I (thankfully) don't suffer from migraines, Keith. I admire someone who can transform their migraine experience into a phenomenological discussion on the experience of ki
So... What does it mean when someone says "I can feel my ki flow and it exists."? Is it the same? Is it different? Are there different "levels" of existence? And how "real" are they?
So I've become interested recently in near-death experiences (NDEs) and explanations for what people who have undergone NDEs seem to consistently report (e.g., "moving towards a light at the end of a tunnel"). I am not suggesting that migraines are NDEs (although maybe a really bad migraine feels like it
). Rather I'm looking at the nature of the existence
of these experiences for the people who have NDEs.
There is some very interesting literature out there, covering a wide range of "scientific" and not-quite-scientific perspectives. One of the more intriguing explanation/extrapolations involving NDEs comes from Simon Berkovich: http://www.nderf.org/Berkovich.htm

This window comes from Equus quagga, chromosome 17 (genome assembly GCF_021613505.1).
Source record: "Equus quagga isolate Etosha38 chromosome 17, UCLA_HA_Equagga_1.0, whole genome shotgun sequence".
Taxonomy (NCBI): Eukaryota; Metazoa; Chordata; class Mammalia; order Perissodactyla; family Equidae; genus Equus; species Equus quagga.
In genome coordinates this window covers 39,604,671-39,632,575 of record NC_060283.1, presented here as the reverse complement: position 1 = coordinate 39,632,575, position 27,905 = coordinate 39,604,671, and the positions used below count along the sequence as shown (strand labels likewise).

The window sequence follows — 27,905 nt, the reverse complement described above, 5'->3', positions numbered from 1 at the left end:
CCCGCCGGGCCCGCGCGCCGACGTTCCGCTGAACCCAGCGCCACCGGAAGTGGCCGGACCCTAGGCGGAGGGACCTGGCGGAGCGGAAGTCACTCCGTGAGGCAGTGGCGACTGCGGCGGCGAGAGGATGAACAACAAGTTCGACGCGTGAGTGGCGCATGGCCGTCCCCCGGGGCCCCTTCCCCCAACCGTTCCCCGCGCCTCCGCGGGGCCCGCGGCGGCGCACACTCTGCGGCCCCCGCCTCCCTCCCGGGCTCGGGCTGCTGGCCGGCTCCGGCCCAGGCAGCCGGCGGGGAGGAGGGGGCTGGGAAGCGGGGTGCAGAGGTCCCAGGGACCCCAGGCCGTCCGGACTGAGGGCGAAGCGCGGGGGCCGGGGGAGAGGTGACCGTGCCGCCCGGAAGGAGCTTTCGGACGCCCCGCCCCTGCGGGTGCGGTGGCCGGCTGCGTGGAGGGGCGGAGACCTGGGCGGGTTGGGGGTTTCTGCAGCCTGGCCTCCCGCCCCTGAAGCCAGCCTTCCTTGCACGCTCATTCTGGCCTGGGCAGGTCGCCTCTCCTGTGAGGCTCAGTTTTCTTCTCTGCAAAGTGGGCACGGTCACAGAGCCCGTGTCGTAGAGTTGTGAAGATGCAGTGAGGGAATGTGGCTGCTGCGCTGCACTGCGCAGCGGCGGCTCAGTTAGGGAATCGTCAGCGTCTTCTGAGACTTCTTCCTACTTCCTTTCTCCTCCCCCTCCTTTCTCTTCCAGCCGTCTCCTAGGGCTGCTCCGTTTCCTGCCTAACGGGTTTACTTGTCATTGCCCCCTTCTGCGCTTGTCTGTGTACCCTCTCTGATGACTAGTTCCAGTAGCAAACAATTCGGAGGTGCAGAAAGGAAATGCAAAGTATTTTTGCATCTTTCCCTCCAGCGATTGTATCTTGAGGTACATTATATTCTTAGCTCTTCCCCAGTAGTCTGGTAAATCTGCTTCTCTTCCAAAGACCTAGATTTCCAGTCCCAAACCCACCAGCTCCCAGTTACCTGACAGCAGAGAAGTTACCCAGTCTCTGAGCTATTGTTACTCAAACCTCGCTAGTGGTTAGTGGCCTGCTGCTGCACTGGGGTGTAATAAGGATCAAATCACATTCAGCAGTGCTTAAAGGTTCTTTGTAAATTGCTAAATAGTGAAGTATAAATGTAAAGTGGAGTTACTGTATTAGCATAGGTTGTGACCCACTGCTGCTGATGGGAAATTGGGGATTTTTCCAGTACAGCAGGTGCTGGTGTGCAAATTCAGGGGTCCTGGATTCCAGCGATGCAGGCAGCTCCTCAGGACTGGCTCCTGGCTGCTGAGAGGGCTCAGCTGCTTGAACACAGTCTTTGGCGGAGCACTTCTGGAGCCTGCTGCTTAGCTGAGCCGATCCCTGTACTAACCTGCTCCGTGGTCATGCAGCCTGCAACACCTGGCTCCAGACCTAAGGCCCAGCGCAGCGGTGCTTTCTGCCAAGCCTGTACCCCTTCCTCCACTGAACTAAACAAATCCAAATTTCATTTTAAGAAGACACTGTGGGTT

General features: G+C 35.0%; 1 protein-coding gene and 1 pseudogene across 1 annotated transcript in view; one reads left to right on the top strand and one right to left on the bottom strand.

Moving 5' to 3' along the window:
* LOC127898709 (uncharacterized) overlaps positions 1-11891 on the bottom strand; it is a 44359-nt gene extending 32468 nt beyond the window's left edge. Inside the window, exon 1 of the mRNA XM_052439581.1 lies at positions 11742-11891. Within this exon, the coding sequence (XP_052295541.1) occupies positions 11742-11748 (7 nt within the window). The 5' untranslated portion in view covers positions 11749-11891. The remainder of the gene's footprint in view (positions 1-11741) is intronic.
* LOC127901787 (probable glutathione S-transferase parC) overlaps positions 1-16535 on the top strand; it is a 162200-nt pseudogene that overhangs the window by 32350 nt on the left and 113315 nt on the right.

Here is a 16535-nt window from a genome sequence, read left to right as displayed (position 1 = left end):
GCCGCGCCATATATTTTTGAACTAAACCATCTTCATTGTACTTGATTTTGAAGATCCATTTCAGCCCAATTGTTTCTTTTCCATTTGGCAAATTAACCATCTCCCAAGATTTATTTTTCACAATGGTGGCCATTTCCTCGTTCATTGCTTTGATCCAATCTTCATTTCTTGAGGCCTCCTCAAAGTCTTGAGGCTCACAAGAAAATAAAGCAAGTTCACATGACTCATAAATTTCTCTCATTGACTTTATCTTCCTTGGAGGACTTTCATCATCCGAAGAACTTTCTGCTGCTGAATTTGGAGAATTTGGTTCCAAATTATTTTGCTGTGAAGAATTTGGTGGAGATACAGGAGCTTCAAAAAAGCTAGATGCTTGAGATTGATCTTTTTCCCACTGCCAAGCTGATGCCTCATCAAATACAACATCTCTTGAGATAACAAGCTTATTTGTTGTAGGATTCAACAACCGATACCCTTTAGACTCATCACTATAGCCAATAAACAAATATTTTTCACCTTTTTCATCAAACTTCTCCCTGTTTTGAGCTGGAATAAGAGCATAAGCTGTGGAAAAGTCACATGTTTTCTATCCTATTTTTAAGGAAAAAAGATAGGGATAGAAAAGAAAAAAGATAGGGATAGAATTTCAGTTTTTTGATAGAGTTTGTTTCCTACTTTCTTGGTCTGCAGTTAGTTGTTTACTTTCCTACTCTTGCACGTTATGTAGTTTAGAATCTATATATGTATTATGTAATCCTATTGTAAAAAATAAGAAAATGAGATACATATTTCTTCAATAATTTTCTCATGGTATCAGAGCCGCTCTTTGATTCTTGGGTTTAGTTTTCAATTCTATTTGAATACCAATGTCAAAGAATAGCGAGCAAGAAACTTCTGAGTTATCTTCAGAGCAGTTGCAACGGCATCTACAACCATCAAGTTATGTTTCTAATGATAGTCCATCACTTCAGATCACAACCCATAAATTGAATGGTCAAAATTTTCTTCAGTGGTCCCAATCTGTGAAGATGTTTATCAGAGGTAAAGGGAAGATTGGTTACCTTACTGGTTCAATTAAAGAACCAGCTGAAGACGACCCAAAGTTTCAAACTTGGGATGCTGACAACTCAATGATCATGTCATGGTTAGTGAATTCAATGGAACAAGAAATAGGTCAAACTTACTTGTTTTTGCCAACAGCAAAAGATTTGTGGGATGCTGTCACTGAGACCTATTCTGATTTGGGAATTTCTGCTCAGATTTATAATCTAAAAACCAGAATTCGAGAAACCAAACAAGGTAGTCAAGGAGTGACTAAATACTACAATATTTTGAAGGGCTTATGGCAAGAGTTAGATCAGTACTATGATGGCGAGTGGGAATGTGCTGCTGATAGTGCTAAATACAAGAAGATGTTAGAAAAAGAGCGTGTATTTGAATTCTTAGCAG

An information scientist, Berkovich explores the idea that
DNA information in living organisms is not complex enough to explain the quantity and diversity of information processed in and by the organism as a whole, and by the brain in particular. Instead, it is postulated that the DNA information serves as a unique identification key for a given organism, like a "barcode." As such, the brain is merely a transmitter and receiver of information, but not the main place for storage or processing of information (i.e. memories) . . . "
results from bodily interaction with this out-of-body source of information, which, like the "dark matter" of current cosmological theory, "involves activities beyond ponderable matter." (cue Twilight Zone
Just speculatin'. The broad range of phenomena for which the Chinese term qi
is used include things not in your body.
But in terms of actual training, I'm with David Orange on his recent epiphany, about becoming attuned to and working with qi phenomena within the body (e.g., internal connection through fascia).
OK, my cup of tea is now empty. Anyone else pouring?